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Optical/IP

Here We Go Again

"Not again."

That's the lament from IT departments across America today with the news that, once again, BlackBerry-maker BlackBerry is being sued by a rival mobile-email provider (in this case Visto Corp. ) for patent infringement.

"We spent a long time coming up with a contingency plan while the last suit [NTP Software vs RIM] was in progress," says Bryon Jackson, IT director of California State University Long Beach, which has more than 100 BlackBerry users. "Then after we got it finalized we found out later that week that the suit had been settled."

Now, says Jackson, his department supports alternative wireless-email solutions provided by Verizon Wireless and Cingular Wireless . But like many IT managers, he believes the patent disputes that continue to plague the mobile email market have slowed down the spread of the technology beyond the 6.5 million or so current users.

"The last suit definitely slowed down our deployment of BlackBerries," adds Jackson. "We basically put a stop to it, because we weren't sure if we would have to go to another type of unit. We just stopped purchasing them."

"It's unfortunate, because it casts this cloud over the entire industry," says Harvey Anderson, general counsel for Seven Networks Inc. , which lost a jury verdict last Friday in a patent infringement suit brought by Visto. "I wish we could try and compete in the marketplace, instead of trying to achieve in the courts what can't be done in the marketplace."

The NTP suit dragged on for years before RIM paid Visto $612.5 million to settle in early March. Both the final resolution of the case against Seven, which will likely appeal the final judgment, and the new suit against RIM will likely linger in the courts for years. (See RIM, NTP Come to Terms.)

Such protracted battles put IT managers in a quandary: Roll out mobile email devices now, or hold back and wait for the legal dust to settle?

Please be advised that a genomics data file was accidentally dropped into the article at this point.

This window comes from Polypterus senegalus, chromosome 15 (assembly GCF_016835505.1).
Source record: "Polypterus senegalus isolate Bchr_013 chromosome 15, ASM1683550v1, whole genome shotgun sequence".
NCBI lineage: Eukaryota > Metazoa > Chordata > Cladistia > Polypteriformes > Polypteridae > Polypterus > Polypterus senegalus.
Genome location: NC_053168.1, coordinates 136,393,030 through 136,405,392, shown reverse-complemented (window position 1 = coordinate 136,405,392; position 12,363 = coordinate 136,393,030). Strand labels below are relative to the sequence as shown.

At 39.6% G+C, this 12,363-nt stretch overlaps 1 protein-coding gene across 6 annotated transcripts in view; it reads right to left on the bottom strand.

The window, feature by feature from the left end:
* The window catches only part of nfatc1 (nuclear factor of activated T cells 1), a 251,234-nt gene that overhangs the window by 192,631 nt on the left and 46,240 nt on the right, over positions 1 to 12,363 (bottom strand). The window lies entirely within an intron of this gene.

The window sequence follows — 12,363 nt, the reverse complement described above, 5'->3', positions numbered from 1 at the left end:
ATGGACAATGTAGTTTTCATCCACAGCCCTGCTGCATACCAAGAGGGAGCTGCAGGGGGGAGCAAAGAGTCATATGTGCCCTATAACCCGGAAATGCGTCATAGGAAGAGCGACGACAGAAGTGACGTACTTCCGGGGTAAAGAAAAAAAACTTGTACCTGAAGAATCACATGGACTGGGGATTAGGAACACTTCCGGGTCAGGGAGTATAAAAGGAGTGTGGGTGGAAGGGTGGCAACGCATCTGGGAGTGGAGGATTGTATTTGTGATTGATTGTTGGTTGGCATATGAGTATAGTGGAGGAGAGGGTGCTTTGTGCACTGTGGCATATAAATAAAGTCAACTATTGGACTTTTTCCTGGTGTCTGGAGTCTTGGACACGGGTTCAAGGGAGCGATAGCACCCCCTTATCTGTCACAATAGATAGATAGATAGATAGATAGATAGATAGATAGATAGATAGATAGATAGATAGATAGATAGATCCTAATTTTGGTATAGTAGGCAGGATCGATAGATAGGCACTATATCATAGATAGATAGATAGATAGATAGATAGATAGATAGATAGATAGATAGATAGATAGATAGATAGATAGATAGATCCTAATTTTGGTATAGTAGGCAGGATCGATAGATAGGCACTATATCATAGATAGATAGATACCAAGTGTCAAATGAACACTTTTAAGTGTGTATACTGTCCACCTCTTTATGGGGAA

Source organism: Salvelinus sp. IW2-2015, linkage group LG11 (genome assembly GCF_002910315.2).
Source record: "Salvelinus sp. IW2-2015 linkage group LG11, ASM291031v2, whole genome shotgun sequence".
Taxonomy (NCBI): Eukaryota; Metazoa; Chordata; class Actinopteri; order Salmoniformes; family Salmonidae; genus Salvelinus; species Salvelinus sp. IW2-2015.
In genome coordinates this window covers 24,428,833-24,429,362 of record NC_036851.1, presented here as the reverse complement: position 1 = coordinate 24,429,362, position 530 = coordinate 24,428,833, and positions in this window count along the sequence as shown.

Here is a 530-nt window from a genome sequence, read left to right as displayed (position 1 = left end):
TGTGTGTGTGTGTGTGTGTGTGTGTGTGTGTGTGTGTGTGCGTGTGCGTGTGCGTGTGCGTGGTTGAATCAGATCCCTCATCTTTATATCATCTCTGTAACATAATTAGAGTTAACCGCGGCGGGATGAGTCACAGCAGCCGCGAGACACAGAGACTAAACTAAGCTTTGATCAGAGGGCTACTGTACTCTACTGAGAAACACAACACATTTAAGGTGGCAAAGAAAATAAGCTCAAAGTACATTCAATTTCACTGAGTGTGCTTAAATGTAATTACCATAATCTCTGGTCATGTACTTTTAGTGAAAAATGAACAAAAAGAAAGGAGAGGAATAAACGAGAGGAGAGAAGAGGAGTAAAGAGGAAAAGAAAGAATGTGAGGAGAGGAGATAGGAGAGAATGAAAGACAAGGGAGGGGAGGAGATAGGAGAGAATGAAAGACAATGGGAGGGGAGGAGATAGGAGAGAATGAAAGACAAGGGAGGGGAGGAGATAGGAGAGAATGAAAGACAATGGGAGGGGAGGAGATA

"I'd say business consumers should avoid long-term contracts and keep their ears to the ground," says Justin Hectus, director of IT at law firm Keesal, Young, and Logan, which has offices in Long Beach, San Francisco, Seattle, Anchorage, and Hong Kong, "but delaying a wireless deployment with the expectation that ultimately there will be a clearly safe choice is not a very good move."

Visto CEO Brian Bogosian struck a combative note on Monday in a conference call with reporters, saying a monetary settlement is not what his company is after: "At this time we are not seeking any royalty from RIM -- we're asking the court to halt all sales of BlackBerry in the U.S."

That is almost certainly just a tactical stance -- Bogosian added that "We're businesspeople," and that he would listen to reasonable settlement offers from RIM. In the meantime, though, it's clear that IT managers have a long, sweaty summer ahead as other mobile email litigation gets played out in the courts and in the press. Visto now has patent-infringement suits pending against Microsoft Corp. (Nasdaq: MSFT) and RIM, in addition to the Seven case, which will likely be appealed after the judge delivers a final judgment.

In addition, Seven has filed a counter-suit against Visto, in the same Marshall, Texas federal court where the other patent cases have been heard, that will come to trial sometime in the next few months. The Seven suit, says Anderson, was filed as a reluctant yet necessary response to what he describes as Visto's intransigence.

"Who are they going to sue next, their customers?" he asks. "The customers don't like vendors suing each other."

On that, at least, everyone can agree.

— Richard Martin, Senior Editor, Unstrung

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